The Globe

It’s another one of those Roath buildings that tends to evoke lots of memories for people of a certain age.  Get into a conversation with another Roatharian about the Globe and soon you’ll be comparing what films you saw there and who with, whether you were a circle or a stalls person and what you bought from the usherette in the interval.    I think seeing The Graduate stands out for me.  Ahh, here’s to you Mrs Robinson.

Globe Cinema Albany Road with globe on top.

Back in around 1913 someone had the foresight to look at the burgeoning population of Roath and the enthusiasm for silent movies and commission local architects Willmott and Smith too design a cinema building.

The Globe stood on the corner of Albany Road and Wellfield Road, where the Pear Tree pub now is.  It used to be called the Penylan Cinema, had a seating capacity of 542 and dated back to 1914.  In fact there is a reference to there being a cinema there as early as 1910 and called the Albany Cinema. The name the Globe derives from the fact the building used to have a globe sculpture on the roof. Look carefully at the old picture of the Penylan Cinema and not only will you spot the globe on the roof but also the two caryatids; Greek-like female sculpted figures acting as columns supporting the first floor.  These figures were later hidden behind boards advertising the programmes. It probably had a Wurlitzer organ too to accompany the silent movies.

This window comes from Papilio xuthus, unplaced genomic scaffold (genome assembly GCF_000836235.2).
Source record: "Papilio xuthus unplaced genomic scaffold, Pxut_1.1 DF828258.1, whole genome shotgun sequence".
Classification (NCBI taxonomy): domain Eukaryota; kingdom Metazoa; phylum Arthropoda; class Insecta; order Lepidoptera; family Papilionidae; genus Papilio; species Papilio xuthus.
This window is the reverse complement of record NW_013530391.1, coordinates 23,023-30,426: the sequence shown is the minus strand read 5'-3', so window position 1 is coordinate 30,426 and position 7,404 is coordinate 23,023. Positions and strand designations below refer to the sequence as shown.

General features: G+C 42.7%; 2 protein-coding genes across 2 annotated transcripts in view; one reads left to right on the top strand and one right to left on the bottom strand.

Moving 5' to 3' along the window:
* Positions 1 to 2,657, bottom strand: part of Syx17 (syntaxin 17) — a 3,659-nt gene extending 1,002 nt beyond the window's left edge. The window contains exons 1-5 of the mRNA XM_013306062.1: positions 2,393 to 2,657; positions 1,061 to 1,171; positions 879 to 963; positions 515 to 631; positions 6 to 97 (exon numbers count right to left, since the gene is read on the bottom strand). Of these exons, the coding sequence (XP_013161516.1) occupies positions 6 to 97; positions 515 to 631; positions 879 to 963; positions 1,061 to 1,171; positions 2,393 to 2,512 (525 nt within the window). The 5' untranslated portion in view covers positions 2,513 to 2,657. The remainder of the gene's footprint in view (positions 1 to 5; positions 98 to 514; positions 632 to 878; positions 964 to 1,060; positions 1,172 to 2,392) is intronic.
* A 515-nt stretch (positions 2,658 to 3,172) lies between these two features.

The interior was attractively decorated in classical style with eagles and the initials ‘PC’ (Penylan Cinema) near the domed roof.  Windows in the roof could be opened for ventilation to allow out the billowing cigarette smoke

Globe Cinema interior

Globe Cinema interior – taken after the cinema had closed down (photo credit: Steve Allison)

The cinema was renamed the Globe around the time it was rewired so that talkies could be shown in 1931. It was then owned by Rex Willis and operated with the Coliseum on Cowbridge Road and the Rialto in Whitchurch, often showing the same programme as one of these.

Globe cinema, Roath, Cardiff stalls and circle

Globe cinema, Roath, Cardiff stalls and circle (photo credit: Steve Allison)

In the 1950s the Globe specialised in showing foreign language films, usually subtitled, the only cinema in Wales specialising in such films.  The cinema was even called La Continentale at one stage. The papers of the time throw up some interesting stories. In Feb 1953 there was a private showing of the film Les Jeux Interdits for the Lord Mayor and the French and Spanish consuls.  In 1955 there was another private showing to the Watch Committee, this time of the film ‘The Stain in the Snow’. Only two members of the Watch Committee turned up, the Lord Mayor being one of them, and awarded it an X Certificate.

1955 Oct 26 western Mail X certificate

 

The Globe - La Continental

The Globe. Note how it appears to have been re-branded as La Continental at this time

In the early 1960s the cinema became a bingo hall for a short while but when that didn’t succeed it reverted to being a cinema sowing more mainstream films, often as double bills at reasonable prices.  In its final decades, the time many of us remember going there, it was a well-managed cinema owned by Mr & Mrs Wardle. Too much noise or sniggering and a torch light would highlight the offenders and order soon restored.